New blog post: Congratulations, Dr. Matias!
11011110.github.io/blog/2021/0
(One of our students who just passed his doctoral defense.)

Dujiangyan Zhongshuge, bookstore in Chengdu with mirrored floors and ceilings creating the feeling of an infinite Escher palace of books: xl-muse.com/html/en/index.php?, via thisiscolossal.com/2021/05/x-l

I couldn't resist picking up a copy of _The Architecture of Trees_, a coffee-table book centered on pen-and-ink illustrations of the summer and winter forms of over 200 types of tree, on a recent visit to the Mendocino Coast Botanical Gardens (beautiful this time of year with many flowers in bloom).

Some reviews: startribune.com/new-book-is-tr thedailybeast.com/the-architec spacing.ca/national/2020/08/04 dirt.asla.org/2019/07/10/the-a

Three correlations and a samosa: picturethismaths.wordpress.com

3x3 symmetric matrices with unit diagonals form a three-dimensional linear space, in which the samosa is a curvy 3d convex set representing the positive definite matrices. Taking sections of it allows you to infer the possible correlations between two variables, given each of their correlations with a third. See also picturethismaths.wordpress.com and picturethismaths.wordpress.com

For a centrally symmetric star-shaped set in the plane, each line through the center cuts its perimeter into two equal-length curves. But these are not the only shapes with this property: 18th-century Jesuit polymath Roger Boscovich (en.wikipedia.org/wiki/Roger_Jo) observed that a heart-like shape formed by three semicircles has the same property. Via Banchoff and Giblin, "On the geometry of piecewise circular curves", Amer. Math. Monthly 1994, doi.org/10.2307/2974900

That other microblogging site has a bot specifically devoted to replacing links to pdf versions of arxiv preprints by links to the abstracts of the same preprint: twitter.com/arxivabs

Is there something like that for mastodon? If not there should be.

Statement from concern from Amer.Stat.Assoc. over the Greek government's persecution of former chief statistician Andreas Georgiou for (according to the ASA) producing accurate and truthful statistical reports on the Greek economy that cast disrepute on the unverifiable claims of earlier governments: amstat.org/asa/News/Greek-Stat

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The Takagi Function and Its Properties
Article by Jeffrey C. Lagarias
In collections: Easily explained, Fun maths facts
The Takagi function is a continuous non-differentiable function on [0,1] introduced by Teiji Takagi in 1903. It has since appeared in a surprising number of different mathematical contexts, including mathematical analysis, probability theory and number theory. This paper surveys the...
URL: arxiv.org/abs/1112.4205v2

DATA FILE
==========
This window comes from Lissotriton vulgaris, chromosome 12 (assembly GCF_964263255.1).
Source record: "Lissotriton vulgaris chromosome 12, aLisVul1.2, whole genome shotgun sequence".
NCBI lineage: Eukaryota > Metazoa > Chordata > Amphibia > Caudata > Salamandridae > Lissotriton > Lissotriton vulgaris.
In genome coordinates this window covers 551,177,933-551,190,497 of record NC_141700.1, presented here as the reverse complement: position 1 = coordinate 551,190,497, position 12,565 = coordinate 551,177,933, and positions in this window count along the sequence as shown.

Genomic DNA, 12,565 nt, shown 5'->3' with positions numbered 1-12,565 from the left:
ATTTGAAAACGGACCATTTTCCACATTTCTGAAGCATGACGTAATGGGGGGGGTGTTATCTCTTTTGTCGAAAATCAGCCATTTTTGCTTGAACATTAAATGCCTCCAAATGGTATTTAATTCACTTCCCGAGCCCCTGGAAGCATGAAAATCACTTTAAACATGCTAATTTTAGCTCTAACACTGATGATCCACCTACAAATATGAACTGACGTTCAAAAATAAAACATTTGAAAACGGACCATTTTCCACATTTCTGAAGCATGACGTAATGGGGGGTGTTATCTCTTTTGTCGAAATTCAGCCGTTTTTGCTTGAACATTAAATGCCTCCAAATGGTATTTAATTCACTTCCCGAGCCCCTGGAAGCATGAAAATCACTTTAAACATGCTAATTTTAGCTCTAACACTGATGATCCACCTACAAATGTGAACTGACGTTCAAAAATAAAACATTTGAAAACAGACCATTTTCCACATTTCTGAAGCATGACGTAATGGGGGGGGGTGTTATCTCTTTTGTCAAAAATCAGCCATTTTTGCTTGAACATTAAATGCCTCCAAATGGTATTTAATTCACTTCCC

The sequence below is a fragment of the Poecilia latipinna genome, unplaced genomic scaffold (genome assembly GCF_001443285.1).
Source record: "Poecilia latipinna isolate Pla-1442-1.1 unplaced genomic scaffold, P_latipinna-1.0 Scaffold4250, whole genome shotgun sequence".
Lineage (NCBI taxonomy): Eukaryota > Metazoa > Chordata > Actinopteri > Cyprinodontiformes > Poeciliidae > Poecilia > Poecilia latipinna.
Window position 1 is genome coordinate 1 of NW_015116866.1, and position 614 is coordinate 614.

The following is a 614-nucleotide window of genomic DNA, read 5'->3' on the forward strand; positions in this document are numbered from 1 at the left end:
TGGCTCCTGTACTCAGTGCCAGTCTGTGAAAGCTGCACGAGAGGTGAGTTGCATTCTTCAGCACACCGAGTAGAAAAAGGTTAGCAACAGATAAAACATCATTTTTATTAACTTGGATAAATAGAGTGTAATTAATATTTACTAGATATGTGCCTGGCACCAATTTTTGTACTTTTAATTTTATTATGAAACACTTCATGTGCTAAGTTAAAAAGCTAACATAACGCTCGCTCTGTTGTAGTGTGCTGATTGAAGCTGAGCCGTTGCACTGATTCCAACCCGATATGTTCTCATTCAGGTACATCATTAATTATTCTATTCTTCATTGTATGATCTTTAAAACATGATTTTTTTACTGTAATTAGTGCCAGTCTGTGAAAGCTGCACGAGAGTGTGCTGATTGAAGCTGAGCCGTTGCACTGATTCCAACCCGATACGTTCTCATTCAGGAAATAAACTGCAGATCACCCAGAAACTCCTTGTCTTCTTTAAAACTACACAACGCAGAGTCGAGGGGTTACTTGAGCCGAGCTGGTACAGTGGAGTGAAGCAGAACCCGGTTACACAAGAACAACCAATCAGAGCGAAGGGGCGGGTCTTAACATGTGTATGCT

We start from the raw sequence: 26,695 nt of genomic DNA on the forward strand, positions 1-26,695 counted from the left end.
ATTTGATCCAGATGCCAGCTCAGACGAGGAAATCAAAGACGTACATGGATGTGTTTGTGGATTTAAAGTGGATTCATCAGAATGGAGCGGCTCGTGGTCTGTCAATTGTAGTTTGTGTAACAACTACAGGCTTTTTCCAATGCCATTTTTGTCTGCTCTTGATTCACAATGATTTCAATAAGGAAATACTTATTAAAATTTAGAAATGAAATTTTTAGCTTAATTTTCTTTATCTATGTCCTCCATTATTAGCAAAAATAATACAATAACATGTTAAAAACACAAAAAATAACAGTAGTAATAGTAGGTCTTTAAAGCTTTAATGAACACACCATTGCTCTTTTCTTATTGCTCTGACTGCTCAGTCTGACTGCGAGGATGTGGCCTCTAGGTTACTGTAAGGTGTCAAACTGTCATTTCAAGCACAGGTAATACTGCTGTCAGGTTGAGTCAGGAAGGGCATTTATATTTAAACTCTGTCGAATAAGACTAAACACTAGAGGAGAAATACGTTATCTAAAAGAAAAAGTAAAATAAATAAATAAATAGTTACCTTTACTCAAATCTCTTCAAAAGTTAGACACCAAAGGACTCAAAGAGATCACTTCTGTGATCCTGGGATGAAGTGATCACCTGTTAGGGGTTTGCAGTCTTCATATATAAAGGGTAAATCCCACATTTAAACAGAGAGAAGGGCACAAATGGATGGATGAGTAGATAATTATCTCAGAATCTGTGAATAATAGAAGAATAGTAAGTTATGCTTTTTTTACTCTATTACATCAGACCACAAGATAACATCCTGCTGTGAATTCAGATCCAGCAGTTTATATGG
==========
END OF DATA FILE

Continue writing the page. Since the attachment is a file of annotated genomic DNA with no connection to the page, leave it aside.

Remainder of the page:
PDF: arxiv.org/pdf/1112.4205v2
Entry: read.somethingorotherwhatever.

Tetrahedra passing through a hole: mathoverflow.net/q/138752/440

This is from eight years ago, but was active again recently. The question is: what's the smallest-area hole in a plane through which you can push a unit tetrahedron? DPKR has a very pretty animated answer, but sadly it's not optimal: there's a triangular hole with smaller area \(1/\sqrt{8}\), known minimal for translational motion (doi.org/10.1016/j.comgeo.2011.). The problem for more general motion seems to be still open.

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This week I built the Mercator Rotator.

Mercator maps famously make Africa small and Greenland big, but by changing which way around we apply the projection we can make any place we like any size we like. Spin the globe, and see what you can create.

github.andrewt.net/mercator-ro

Apparently it is unknown whether one can find a pentagon so that four congruent copies can be placed in the plane with each pair sharing a nonzero length of boundary. It is possible with hexagons: see en.wikipedia.org/wiki/Tetrad_( (new Wikipedia article, not by me).

The art of mathematics in chalk: scientificamerican.com/article

Teaser for the forthcoming book Do Not Erase: Mathematicians and Their Chalkboards, featuring several photographic spreads of chalkboard illustrations and formulas and their explanations.

They appear to be mostly set-ups rather than captured from active research, but still pretty and interesting. I linked an earlier post on this in 2019 (mathstodon.xyz/@11011110/10285) but with fewer photos and no explanations.

Paper engineering from the Bauhaus and reverse-engineering Bauhaus paper designs:
origamitessellations.com/2018/ and origamitessellations.com/2018/

More curved kirigami than origami, but interesting methods for getting smooth 3d shapes from cut sheets of flat paper

Or, you could recognize that it's the norm of the Eisenstein integers (under a small change of basis from the usual one) and that they have six-fold rotational symmetry: flyingcoloursmaths.co.uk/a-pre

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University of Minnesota assistant professor Kangjie Lu caught allegedly deliberately sending buggy patches to Linux kernel as some kind of breaching experiment, resulting in the whole university being banned from Linux kernel development: lore.kernel.org/linux-nfs/YH+z, lore.kernel.org/linux-nfs/YH%2, via lobste.rs/s/3qgyzp/they_introd

They claim to have been declared IRB-exempt but this appears to be a mistake by the IRB.

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